The Zéphyros Winds, a wind quintet, debuted Saturday night at Skidmore College’s Zankel Music Center as part of the Sterne Virtuoso Series.
The group was barely a year old when it won the top prizes at the 1995 Fischoff National Chamber Music Competition, the first wind quintet to ever do so, and quickly set a steady touring schedule that has since included all the major festivals and concert halls in this country and abroad. Currently, its members are flutist Jennifer Grim, oboist James Roe, clarinetist Marianne Gythfeldt, bassoonist Saxon Rose and French hornist Zohar Schondorf. All of them are skilled players who have substantial orchestral and chamber music experience.
As such, their ensemble skills were at a high level, their techniques were solid and often brilliant and their individual tones were full, round and in tune.
They began with August Klughardt’s Wind Quintet, Op. 79 (1898), one of the standards of the repertoire. The four movements were well written with strong development, romantic lines and harmonies, and charming melodies. The Zéphyros played with passion, total commitment and in one voice. The phrasing was especially strong and well inflected with finished endings and the sound was robustly balanced. The mood throughout was vivacious and vibrant. The fourth movement was particularly interesting as it zipped along with unison-type scalar passages done in waves.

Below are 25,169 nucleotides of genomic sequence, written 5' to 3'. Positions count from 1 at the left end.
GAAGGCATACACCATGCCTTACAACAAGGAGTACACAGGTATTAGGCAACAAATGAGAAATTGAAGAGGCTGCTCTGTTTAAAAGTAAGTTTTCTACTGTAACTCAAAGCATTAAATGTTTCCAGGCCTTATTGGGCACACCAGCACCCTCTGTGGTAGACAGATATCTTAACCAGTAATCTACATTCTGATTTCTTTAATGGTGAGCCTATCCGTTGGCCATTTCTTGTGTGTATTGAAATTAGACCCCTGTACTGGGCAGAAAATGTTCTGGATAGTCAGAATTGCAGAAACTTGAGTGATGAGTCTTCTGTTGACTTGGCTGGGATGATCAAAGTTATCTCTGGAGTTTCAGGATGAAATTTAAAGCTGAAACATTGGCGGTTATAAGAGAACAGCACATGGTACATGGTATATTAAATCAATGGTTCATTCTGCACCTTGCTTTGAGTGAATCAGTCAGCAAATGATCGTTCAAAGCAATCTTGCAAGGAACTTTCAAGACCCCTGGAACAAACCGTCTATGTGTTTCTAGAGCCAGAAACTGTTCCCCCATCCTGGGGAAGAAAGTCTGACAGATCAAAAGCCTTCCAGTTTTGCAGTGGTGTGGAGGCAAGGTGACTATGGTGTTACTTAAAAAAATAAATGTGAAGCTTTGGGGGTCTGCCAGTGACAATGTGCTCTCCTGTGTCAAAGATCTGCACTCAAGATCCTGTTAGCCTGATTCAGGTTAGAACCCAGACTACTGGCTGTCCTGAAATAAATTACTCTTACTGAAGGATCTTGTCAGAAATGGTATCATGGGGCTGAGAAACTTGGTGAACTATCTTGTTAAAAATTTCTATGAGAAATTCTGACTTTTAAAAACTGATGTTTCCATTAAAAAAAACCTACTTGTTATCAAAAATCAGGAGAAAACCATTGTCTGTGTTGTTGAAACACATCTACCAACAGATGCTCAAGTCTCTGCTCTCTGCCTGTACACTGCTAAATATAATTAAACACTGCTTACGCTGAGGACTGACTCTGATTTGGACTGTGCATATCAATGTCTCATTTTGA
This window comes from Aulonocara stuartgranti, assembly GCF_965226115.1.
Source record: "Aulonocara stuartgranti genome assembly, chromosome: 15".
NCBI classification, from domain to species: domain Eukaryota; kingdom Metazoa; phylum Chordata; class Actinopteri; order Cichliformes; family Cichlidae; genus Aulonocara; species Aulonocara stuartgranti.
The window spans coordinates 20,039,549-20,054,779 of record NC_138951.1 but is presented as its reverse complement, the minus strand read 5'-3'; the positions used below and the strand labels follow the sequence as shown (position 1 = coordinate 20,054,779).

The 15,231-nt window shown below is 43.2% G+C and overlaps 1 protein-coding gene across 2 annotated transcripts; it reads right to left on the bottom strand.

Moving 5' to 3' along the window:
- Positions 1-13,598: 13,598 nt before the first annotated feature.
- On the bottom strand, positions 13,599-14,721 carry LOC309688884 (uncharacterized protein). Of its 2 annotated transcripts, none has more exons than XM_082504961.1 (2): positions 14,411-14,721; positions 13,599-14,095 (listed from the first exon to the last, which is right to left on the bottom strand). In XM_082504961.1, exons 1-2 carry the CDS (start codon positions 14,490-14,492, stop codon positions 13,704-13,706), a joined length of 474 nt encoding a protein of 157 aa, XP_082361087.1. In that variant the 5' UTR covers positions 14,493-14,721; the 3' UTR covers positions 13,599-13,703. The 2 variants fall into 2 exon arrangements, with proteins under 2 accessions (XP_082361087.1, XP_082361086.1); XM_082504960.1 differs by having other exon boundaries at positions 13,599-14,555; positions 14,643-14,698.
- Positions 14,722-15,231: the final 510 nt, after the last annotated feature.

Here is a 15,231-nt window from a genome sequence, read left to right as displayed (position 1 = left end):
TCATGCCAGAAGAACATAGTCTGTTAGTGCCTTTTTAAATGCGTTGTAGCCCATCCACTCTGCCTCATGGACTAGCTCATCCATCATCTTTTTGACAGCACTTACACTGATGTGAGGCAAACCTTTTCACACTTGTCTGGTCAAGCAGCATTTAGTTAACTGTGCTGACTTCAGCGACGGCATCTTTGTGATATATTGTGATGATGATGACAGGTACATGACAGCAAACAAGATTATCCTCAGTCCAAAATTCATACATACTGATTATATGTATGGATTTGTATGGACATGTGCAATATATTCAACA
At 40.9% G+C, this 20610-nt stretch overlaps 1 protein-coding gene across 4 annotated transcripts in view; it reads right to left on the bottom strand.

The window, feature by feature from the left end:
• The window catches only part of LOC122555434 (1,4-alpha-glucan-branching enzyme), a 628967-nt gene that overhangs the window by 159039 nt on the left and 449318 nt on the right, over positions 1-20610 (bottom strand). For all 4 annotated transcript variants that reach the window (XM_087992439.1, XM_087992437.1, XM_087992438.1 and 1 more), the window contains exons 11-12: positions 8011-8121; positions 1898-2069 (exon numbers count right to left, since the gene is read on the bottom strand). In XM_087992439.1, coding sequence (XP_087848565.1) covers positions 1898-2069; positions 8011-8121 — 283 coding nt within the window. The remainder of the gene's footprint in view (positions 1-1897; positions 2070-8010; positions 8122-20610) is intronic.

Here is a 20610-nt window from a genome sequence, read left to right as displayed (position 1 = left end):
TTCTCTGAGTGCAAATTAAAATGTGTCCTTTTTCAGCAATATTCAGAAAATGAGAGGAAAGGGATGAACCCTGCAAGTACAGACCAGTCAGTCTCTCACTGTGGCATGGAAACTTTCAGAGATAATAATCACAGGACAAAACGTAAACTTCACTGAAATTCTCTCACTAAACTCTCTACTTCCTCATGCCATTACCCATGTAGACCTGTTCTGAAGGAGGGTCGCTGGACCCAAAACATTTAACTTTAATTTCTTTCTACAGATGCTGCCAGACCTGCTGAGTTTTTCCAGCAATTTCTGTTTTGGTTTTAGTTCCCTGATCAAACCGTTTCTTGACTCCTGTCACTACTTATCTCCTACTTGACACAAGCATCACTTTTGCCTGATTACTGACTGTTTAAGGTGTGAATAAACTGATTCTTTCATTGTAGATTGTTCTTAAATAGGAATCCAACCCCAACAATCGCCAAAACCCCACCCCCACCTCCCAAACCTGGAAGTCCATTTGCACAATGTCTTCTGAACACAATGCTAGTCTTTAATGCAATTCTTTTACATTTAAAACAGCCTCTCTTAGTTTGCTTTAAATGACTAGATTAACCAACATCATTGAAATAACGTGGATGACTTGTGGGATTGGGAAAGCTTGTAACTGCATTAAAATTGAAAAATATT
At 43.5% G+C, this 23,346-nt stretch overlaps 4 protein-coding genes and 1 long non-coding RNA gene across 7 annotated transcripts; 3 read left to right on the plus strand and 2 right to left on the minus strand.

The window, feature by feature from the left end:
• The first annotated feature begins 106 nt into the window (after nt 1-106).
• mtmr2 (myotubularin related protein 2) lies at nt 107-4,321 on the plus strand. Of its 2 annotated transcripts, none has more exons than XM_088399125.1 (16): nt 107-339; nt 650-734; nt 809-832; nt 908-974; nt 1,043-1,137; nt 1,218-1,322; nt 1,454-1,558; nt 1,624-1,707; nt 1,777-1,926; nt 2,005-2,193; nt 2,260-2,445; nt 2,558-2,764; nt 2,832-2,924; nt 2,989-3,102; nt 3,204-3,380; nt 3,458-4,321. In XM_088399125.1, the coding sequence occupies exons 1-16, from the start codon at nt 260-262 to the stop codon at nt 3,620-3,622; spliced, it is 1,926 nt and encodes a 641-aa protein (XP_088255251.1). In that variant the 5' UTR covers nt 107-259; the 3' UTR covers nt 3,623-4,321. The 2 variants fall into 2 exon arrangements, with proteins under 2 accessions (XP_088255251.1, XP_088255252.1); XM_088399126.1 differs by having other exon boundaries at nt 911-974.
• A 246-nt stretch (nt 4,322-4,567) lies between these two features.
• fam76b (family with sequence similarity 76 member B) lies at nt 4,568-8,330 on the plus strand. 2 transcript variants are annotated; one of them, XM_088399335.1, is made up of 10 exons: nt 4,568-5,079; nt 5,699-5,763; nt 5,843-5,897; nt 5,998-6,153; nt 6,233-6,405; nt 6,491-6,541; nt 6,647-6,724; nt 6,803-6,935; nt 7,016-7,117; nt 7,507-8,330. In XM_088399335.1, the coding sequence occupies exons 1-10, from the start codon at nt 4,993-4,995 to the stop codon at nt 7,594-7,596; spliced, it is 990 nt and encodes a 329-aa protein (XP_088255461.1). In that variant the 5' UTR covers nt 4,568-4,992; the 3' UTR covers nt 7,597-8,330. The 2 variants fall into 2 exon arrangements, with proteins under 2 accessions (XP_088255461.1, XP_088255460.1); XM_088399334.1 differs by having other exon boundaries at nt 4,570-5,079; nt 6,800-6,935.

An arrangement of Ravel’s “Le Tombeau de Couperin” with the assistance of college harpist Elizabeth Huntley was sunny and very French in its colors. The pacing was good and the technical displays often virtuosic, but the blend was off. In the Prélude, the lines needed more fluency and unaccented smoothness; the Menuet was a little forced at first before it settled into a more euphonious whole.
Paul Pierné’s “Suite Pittoresque” (1900), however, was charming and beautifully cohesive. The three sections depicted aspects of nature with the third about a cat and a bird being the most descriptive. The three upper winds were the fluttery, flighty birds and the bassoon crept sneakily to pounce.
Grim and Gythfeldt were the fabulous soloists in Elliott Carter’s very cool “Esprit Rude/Esprit Doux” (1984). An abstract mix of the pointellistic and the sustained line, the duo were virtuosic and in complete control of the give and take gestures and especially of capturing the piece’s underlying humor.
Endre Szervánszky’s “Fúv”sötös, no. 1” (1953) was strongly Hungarian with a lot of high notes, fast technical passages, trills, and folk elements. The Zéphyros flew through with high energy and a robust sound and got a standing ovation.